New Delhi: The Delhi High Court Friday allowed urgent listing of the plea moved by the police against the Saket court’s order dated February 4, discharging former JNU student and activist Sharjeel Imam, co-accused Asif Iqbal Tanha and nine others in a case related to the incidents of violence at Jamia Millia Islamia in December 2019.
Solicitor General Tushar Mehta mentioned the matter before a division bench of Chief Justice Satish Chandra Sharma and Justice Subramonium Prasad, which allowed it to be heard on February 13.
Seeking urgent hearing, the Delhi Police on Tuesday moved the High Court against the discharge order.
On February 4, Additional Sessions Judge of Saket Court Complex, Arul Verma, while discharging 11 accused, pulled up the police saying that they were unable to apprehend the actual perpetrators behind the commission of the offence, but surely managed to rope in the above-mentioned accused as ‘scapegoats’.
The violence had erupted after a clash between the police and people protesting against the Citizenship Amendment Act (CAA) in December 2019.
Judge Verma had said that the protesters were surely there in large numbers and it cannot be denied that some anti-social elements within the crowd created an environment of disruption.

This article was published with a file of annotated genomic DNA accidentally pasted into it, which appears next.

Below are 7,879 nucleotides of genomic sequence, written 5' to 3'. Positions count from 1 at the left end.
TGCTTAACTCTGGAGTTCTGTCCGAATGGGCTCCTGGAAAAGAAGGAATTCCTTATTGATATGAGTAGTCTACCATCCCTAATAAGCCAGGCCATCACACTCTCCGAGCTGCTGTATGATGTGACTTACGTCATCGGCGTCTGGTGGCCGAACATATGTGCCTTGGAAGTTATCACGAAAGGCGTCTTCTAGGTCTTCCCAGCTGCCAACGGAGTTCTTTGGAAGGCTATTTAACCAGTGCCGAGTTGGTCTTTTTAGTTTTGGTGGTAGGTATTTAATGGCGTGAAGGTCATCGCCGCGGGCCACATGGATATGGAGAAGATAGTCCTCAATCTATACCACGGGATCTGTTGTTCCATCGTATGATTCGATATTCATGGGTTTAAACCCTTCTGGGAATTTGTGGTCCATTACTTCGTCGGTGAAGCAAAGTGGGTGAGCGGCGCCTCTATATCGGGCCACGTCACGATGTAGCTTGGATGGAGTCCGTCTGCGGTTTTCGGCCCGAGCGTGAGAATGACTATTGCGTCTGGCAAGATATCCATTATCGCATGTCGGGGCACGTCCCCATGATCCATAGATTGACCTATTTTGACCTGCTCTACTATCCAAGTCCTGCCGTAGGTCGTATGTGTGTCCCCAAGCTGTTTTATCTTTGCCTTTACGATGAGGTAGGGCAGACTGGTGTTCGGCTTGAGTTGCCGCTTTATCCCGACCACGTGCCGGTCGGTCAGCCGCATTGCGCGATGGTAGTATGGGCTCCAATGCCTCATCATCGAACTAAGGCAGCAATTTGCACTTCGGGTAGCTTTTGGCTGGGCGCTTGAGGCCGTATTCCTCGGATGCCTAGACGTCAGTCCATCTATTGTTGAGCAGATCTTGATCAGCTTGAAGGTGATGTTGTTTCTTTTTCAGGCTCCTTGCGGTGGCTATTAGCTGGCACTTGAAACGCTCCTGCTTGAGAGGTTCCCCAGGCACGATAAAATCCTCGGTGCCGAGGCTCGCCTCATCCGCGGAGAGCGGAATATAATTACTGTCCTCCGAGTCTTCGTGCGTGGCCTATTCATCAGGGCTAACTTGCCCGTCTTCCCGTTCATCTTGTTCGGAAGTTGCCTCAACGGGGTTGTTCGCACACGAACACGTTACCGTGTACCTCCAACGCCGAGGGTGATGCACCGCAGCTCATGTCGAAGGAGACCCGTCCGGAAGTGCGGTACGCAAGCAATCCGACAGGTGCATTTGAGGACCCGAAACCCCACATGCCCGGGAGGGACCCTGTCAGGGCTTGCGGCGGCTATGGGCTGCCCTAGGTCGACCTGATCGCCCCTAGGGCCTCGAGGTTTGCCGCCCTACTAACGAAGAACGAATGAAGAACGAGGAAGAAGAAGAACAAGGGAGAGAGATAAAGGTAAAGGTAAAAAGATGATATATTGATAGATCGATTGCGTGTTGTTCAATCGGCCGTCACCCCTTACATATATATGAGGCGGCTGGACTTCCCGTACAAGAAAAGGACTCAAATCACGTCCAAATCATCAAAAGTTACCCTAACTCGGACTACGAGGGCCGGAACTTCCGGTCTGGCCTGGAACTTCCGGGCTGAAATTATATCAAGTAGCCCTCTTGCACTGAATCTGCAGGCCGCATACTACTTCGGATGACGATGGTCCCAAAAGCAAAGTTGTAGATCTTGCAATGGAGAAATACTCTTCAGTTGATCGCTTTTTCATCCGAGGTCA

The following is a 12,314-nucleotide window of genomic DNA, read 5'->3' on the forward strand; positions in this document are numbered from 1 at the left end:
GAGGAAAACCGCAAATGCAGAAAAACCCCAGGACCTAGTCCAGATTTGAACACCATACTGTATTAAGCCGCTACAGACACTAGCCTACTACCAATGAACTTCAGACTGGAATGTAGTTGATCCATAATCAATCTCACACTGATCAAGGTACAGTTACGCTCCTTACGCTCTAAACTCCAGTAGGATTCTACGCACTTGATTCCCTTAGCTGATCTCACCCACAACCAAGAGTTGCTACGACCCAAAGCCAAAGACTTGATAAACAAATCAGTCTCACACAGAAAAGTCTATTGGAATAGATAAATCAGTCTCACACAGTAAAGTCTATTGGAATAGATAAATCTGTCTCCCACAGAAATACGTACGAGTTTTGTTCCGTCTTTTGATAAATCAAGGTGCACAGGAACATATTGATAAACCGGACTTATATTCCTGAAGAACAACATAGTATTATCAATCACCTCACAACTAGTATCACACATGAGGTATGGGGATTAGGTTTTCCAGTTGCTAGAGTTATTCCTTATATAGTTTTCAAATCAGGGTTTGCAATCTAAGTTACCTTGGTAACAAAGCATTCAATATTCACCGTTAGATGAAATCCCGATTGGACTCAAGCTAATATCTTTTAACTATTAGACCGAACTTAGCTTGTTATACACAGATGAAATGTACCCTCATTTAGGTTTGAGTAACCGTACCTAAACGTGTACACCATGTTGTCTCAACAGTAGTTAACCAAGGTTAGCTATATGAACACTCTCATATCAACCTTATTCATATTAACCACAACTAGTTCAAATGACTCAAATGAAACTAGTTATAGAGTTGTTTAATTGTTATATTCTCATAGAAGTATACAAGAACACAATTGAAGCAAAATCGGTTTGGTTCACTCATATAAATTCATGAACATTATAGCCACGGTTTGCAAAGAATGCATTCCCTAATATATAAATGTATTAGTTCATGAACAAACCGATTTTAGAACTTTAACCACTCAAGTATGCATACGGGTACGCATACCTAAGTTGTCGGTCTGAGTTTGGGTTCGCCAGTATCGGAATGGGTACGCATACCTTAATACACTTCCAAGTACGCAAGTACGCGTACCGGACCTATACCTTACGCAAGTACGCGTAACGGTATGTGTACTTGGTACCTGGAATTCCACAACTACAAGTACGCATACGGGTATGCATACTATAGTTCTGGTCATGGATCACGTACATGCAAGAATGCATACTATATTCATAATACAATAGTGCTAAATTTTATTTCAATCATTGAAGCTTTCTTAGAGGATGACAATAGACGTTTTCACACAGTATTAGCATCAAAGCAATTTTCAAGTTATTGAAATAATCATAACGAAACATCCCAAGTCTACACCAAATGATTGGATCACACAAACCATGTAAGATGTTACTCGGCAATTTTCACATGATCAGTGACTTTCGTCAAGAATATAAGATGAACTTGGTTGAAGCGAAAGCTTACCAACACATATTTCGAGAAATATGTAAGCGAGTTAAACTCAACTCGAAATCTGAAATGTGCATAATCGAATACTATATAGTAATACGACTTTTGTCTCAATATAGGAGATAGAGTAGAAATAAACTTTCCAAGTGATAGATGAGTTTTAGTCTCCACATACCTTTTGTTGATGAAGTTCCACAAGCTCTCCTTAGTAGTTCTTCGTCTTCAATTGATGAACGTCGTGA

However, the moot question remains as to whether the accused persons herein were even prima facie complicit in taking part in that mayhem, Verma had asked.
“The answer is an unequivocal ‘no’. Marshalling the facts as brought forth from a perusal of the charge sheet and three supplementary charge sheets, this court cannot but arrive at the conclusion that the police were unable to apprehend the actual perpetrators behind the commission of the offence, but surely managed to rope in the persons herein as scapegoats,” he had said.
A second supplementary charge sheet was filed before the court against 11 other accused persons, namely Sharjeel Imam, Asif Iqbal Tanha, Mohammad Qasim, Mahmood Anwar, Shahzar Raza Khan, Mohd Abuzar, Mohd Shoaib, Umair Ahmad, Bilal Nadeem, Chanda Yadav and Safoora Zargar, who have been discharged in the matter.
“To allow the persons charge-sheeted to undergo the rigmarole of a long-drawn trial does not augur well for the criminal justice system of our country,” Verma had said.
He had added that such police action is “detrimental to the liberty” of the citizens who choose to exercise their fundamental right to peacefully assemble and protest.
The court had said that before embarking on galvanising the judicial system against the 11 accused persons, the investigative agencies should have incorporated the use of technology, or have gathered credible intelligence.